How do you know that you’re on an aircraft operated by Air Canada versus one flown by Air Serbia or Turkish Airlines? Part of the mix in passenger experience design is cabin branding, which is becoming increasingly popular among airlines with the rise of bespoke products like United’s Polaris — and other airlines want to keep up.
But how does an airline physically install cabin branding within the aircraft interior, especially for the parts of the fleet that aren’t flagships? One company that can answer that question is ABC International, a small Naples-based firm of engineers and designers, which works with numerous airlines to create and install cabin branding — most notably the sizeable physical three-dimensional crests, logos and logotypes installed on cabin monuments.
While business class passengers will be particularly familiar with these 3D products, signature branding items are appearing in economy class cabins, as airlines seek to differentiate themselves from the competition throughout the aircraft.
Since all such cabin elements must be certified, ABC is an EASA approved AP-DOA (Alternative Procedures to Design Organisation Approval) company, and can certify and approve either major or minor modifications to the cabin environment through the use of engineering orders, service bulletins or supplemental type certificates.
ABC’s project manager, business development Stefano Capuano sat down with Runway Girl Network in the firm’s Naples offices, whose walls are covered with a variety of customer branding elements, to explain how the process works.
For the first example, Capuano shows off the impressively shiny Turkish Airlines logo crest, which came about after the airline and its design partner approached ABC with some ideas.
“They were already our customers for minor modifications, so we started sharing with them our capabilities in cabin branding as well. It was a fantastic challenge,” Capuano says, “most related to the prototyping phase. ABC International needed to convince design house Priestmangoode about the quality of material and finishing.”
Helpfully, however, that initial engagement with Priestmangoode meant that few iterations of the final product were required.
As far as the final product goes, Capuano explains, “the logo is composed of two parts. The ‘frame’ is made in aluminium with a special surface treatment called anodised pearlite. The ‘dome’ is made with a special resin and varnished according to the company’s colors.”
Even though the piece itself is relatively compact, it required certification. “It was a retro-fit project, so we needed to release a Service Bulletin for the installation on board A320 and B737 aircrafts. Upon design approval, the product was manufactured with the relevant certificate of release (EASA Form One),” Capuano says.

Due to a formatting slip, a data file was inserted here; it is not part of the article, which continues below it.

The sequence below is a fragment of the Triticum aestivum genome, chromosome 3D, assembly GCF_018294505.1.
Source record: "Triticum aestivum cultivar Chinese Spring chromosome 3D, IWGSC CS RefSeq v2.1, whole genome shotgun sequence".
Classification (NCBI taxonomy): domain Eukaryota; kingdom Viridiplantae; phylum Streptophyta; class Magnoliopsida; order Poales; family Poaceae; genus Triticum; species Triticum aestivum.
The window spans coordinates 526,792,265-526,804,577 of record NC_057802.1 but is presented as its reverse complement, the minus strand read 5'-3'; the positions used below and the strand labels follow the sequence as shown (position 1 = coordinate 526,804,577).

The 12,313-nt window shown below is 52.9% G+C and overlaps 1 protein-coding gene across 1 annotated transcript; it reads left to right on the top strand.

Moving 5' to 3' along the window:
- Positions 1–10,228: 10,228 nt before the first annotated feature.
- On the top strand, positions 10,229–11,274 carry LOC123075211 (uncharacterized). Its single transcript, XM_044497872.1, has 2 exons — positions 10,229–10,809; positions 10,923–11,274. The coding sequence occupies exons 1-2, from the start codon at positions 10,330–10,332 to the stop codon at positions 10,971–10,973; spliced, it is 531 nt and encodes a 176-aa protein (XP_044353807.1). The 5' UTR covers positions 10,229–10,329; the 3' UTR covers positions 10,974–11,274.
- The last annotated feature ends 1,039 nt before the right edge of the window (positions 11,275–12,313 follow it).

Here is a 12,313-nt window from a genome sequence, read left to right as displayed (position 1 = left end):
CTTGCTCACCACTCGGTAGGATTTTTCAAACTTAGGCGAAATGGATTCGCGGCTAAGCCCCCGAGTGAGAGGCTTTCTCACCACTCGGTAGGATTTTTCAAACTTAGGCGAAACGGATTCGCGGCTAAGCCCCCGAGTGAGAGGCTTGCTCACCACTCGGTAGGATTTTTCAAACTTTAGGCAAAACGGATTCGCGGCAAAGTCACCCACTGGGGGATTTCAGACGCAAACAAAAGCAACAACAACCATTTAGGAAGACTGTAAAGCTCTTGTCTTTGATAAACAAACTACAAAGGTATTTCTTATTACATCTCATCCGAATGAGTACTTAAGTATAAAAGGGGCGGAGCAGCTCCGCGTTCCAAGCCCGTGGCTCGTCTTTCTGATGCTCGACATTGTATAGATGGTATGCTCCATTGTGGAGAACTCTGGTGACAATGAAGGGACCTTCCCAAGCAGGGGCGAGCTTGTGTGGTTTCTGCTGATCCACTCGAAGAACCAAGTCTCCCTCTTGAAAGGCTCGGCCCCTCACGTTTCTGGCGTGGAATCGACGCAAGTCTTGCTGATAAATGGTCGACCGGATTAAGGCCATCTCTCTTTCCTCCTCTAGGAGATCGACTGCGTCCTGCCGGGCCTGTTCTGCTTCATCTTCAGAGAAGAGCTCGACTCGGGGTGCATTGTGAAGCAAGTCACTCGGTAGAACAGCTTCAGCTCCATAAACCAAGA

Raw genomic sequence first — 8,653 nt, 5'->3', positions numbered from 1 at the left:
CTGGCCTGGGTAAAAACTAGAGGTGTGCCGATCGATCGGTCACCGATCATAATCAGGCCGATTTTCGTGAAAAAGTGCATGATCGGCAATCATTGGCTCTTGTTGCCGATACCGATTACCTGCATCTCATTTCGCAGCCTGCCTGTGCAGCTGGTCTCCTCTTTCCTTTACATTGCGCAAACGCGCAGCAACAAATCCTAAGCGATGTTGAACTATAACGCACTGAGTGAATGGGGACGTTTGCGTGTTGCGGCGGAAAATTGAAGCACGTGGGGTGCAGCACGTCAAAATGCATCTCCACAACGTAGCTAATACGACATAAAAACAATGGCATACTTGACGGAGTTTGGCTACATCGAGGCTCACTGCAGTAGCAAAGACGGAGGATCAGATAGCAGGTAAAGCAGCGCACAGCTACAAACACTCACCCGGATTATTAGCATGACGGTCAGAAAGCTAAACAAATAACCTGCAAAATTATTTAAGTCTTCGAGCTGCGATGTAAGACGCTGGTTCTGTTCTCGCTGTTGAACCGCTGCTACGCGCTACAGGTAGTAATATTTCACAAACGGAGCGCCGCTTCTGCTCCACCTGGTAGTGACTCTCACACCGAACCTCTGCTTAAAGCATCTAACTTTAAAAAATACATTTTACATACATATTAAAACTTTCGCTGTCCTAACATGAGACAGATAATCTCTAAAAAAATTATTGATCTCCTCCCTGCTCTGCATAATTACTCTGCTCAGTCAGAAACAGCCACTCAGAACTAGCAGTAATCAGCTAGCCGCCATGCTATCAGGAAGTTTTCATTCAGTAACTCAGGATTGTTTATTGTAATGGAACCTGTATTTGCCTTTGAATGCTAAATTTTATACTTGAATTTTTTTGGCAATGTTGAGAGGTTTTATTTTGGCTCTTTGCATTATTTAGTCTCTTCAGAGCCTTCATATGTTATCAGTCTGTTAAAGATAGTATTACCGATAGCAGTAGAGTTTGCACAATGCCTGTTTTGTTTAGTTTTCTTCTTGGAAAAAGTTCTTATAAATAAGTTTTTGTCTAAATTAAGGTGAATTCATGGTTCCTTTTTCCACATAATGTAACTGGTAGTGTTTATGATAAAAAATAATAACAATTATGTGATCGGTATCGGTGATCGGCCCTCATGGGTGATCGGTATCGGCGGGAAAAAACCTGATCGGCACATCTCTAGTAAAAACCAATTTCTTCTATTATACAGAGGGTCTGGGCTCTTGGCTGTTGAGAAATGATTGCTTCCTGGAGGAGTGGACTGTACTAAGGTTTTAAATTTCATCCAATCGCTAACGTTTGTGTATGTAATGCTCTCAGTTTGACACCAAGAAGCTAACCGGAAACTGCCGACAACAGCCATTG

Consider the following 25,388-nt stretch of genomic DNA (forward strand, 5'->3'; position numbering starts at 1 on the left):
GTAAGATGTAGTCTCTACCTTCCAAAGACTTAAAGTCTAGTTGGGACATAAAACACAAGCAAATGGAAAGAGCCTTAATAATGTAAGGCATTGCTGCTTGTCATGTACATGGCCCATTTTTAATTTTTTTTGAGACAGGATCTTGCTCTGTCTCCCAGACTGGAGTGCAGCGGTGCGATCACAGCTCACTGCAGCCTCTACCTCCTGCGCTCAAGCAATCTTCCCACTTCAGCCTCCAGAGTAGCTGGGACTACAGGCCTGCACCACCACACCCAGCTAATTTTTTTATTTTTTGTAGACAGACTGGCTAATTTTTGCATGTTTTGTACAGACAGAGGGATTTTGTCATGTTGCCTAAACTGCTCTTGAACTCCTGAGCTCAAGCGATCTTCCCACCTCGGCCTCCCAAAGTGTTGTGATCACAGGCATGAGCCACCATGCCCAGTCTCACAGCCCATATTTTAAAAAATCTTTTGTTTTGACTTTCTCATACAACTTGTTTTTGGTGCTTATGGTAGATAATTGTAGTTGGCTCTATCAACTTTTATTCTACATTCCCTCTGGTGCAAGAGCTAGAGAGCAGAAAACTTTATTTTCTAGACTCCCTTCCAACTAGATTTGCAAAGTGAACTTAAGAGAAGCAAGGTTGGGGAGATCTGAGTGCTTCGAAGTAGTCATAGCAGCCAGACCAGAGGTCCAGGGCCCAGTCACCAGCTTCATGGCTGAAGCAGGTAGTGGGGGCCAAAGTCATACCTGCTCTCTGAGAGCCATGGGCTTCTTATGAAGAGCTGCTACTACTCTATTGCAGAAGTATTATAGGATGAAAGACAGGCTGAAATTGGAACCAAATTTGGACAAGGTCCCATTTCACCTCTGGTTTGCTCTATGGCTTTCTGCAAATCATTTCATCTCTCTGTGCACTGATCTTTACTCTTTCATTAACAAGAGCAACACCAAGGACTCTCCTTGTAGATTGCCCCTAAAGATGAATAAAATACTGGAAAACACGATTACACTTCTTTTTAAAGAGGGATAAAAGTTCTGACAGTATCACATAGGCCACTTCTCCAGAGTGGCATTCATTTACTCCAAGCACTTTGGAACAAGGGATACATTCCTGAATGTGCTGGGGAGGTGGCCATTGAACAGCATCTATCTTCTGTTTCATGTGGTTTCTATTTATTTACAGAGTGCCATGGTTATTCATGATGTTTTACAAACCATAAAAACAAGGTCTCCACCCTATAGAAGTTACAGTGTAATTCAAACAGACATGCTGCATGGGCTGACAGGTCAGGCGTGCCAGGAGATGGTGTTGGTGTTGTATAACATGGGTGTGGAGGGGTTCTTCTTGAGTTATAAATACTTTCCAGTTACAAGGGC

Working with guidelines developed by the design house Teague helped ABC to deliver new branding on a line-fit basis for the new cabin concept within its new Boeing 787 Dreamliners. The work comprises a bold three-dimensional logo plaque that adds a pop of red to either new-build or retrofit cabins, standing out a good centimetre from the monument wall to which it is affixed.
Fabricated from aeronautical aluminium, Capuano says, “the real challenge here was to deal with different design and dimensions since there were different cabin locations envisaged with different interface points to be defined together with the monuments vendor.” On the 787, for example, the welcome entryway sees both the wordmark and the maple leaf, while the rear of the business class cabin gets just the logo.
Creating multiple options to install the branding doesn’t just reinforce the identity to passengers, but also gives multiple options for a quick selfie or story addition in the age of Snapchat and Instagram.
“This project was so successful that Air Canada decided to install the ‘Maple Leaf’ on board the entire fleet composed of 737, 777, 767 and Bombardier aircraft,” Capuano explains. “Now Air Canada is one of the most important customers for ABC International. We are working with them from 2012, and we are continuing to do that for brand new aircraft deliveries like 737 MAX.”
Following on from work with Etihad and Alitalia, fellow Etihad group member Air Serbia contacted ABC to brand the cabin of the aircraft’s first Airbus A330, which arrived from Jet Airways in the standard Jet configuration — and at speed. “We needed to deliver the product in one month only. So it was very critical to optimize the supply chain and the certification part of the project,” Capuano says.
ABC and Air Serbia ended up agreeing on a white varnished aeronautical aluminium crest matching the aircraft’s tail branding, but which also matched exactly the laminate of the cabin monuments, making the design look much less like a retrofit and more like an integral part of the cabin.
“The paint color matching was possible thanks to the great effort put in place by Mankiewicz,” Capuano says. “Since the program lead-time was critical, they were amazing in providing us the paint batch and relevant instructions to perform the painting process in order to guarantee the perfect outcome. Color matching iterations were made internally and approved by the Airline prior to ship us the batch, so we were not obliged to perform any other test article. This enabled us to complete everything perfectly on time for aircraft cabin completion and inaugural flight.”
As it approaches its tenth year, ABC has worked with a variety of airlines from across the world, including Air Canada, Alitalia, Ethiopian, Etihad, LATAM, Royal Jordanian, Turkish Airlines — and more airlines are seeking to supplement their cabin branding. Capuano tells RGN that the company is currently working on programmes manufacturing cabin branding elements with Japan Airlines, Southwest, Brussels Airlines, GOL, Air Belgium and Pegasus Airlines.